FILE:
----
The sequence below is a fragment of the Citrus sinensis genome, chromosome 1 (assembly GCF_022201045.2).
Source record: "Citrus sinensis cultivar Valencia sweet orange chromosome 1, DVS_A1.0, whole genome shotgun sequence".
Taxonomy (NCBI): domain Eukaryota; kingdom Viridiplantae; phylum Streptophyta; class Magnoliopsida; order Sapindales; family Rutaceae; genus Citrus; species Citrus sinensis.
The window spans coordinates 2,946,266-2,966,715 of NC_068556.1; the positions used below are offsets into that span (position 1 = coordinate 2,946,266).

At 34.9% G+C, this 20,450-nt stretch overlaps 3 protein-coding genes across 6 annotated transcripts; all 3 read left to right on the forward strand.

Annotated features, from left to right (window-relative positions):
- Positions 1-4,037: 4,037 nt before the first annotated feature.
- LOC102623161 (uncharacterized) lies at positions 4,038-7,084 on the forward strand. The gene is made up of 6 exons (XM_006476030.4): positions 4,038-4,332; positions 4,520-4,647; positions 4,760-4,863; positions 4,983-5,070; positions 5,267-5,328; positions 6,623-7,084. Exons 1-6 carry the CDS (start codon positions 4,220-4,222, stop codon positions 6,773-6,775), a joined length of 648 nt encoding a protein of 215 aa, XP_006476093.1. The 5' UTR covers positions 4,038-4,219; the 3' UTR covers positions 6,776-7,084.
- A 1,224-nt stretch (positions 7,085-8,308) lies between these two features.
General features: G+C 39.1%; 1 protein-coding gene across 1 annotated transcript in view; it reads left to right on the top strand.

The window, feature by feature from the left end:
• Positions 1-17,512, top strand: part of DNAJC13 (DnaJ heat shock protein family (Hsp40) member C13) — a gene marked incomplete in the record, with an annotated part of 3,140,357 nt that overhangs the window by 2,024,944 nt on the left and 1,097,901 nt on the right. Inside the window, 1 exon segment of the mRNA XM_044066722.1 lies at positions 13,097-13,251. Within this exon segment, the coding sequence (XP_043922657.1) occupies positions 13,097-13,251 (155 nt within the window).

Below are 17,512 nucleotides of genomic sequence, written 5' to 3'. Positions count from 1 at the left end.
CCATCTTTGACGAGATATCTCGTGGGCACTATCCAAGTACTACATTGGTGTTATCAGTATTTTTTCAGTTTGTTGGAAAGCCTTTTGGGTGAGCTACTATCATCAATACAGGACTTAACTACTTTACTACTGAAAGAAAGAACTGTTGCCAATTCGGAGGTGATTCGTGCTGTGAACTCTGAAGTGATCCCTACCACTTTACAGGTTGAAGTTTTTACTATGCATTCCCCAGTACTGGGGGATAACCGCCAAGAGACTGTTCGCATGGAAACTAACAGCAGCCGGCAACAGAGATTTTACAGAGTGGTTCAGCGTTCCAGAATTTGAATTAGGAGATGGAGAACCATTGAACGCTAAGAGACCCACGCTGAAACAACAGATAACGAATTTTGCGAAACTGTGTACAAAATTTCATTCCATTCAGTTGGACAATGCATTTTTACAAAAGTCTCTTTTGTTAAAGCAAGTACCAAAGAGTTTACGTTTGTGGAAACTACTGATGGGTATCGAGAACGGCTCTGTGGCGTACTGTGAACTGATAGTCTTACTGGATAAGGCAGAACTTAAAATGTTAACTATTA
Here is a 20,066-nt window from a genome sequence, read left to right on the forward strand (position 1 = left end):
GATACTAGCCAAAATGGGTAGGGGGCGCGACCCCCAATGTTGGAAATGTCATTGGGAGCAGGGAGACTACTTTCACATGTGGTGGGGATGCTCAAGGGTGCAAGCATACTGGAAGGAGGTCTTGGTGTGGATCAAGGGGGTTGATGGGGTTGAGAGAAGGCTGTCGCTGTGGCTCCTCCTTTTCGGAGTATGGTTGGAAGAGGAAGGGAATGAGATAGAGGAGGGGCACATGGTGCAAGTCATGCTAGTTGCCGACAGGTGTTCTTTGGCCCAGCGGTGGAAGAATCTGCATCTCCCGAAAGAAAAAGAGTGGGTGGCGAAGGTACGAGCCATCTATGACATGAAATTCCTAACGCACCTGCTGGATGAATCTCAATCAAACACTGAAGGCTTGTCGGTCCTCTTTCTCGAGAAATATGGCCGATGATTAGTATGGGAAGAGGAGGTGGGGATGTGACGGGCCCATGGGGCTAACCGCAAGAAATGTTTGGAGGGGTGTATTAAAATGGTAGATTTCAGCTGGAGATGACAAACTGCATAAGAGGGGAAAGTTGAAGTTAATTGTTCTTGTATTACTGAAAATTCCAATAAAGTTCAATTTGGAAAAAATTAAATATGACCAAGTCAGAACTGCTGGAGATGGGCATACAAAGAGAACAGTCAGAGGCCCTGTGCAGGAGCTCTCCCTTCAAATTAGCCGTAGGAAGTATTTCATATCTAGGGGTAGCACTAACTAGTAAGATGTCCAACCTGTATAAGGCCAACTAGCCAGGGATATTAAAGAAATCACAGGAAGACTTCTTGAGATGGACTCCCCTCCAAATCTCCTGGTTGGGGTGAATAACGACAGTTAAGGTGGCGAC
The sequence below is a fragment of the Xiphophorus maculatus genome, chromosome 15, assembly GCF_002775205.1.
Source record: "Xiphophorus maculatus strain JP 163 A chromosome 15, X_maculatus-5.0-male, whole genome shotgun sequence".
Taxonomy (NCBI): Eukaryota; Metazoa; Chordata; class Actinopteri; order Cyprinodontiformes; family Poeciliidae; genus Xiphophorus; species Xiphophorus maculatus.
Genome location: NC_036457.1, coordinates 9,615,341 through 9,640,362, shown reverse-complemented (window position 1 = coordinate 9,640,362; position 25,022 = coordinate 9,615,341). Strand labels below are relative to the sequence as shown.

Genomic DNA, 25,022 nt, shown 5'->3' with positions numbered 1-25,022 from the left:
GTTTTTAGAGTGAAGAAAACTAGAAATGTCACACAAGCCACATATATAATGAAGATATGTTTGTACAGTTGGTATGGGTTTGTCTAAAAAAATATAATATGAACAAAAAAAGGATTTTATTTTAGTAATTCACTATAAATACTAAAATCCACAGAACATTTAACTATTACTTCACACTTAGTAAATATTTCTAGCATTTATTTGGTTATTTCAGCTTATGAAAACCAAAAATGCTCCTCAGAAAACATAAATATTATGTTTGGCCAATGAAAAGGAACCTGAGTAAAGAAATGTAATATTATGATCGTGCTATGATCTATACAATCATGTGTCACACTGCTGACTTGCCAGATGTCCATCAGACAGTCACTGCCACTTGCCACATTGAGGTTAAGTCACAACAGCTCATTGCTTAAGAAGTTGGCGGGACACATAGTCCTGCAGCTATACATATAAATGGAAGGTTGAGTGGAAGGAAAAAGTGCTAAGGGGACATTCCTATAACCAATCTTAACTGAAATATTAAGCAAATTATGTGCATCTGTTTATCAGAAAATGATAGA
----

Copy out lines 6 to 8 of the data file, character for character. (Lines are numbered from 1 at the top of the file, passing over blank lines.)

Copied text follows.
Annotated features, from left to right (window-relative positions):
- Positions 1-4,037: 4,037 nt before the first annotated feature.
- LOC102623161 (uncharacterized) lies at positions 4,038-7,084 on the forward strand. The gene is made up of 6 exons (XM_006476030.4): positions 4,038-4,332; positions 4,520-4,647; positions 4,760-4,863; positions 4,983-5,070; positions 5,267-5,328; positions 6,623-7,084. Exons 1-6 carry the CDS (start codon positions 4,220-4,222, stop codon positions 6,773-6,775), a joined length of 648 nt encoding a protein of 215 aa, XP_006476093.1. The 5' UTR covers positions 4,038-4,219; the 3' UTR covers positions 6,776-7,084.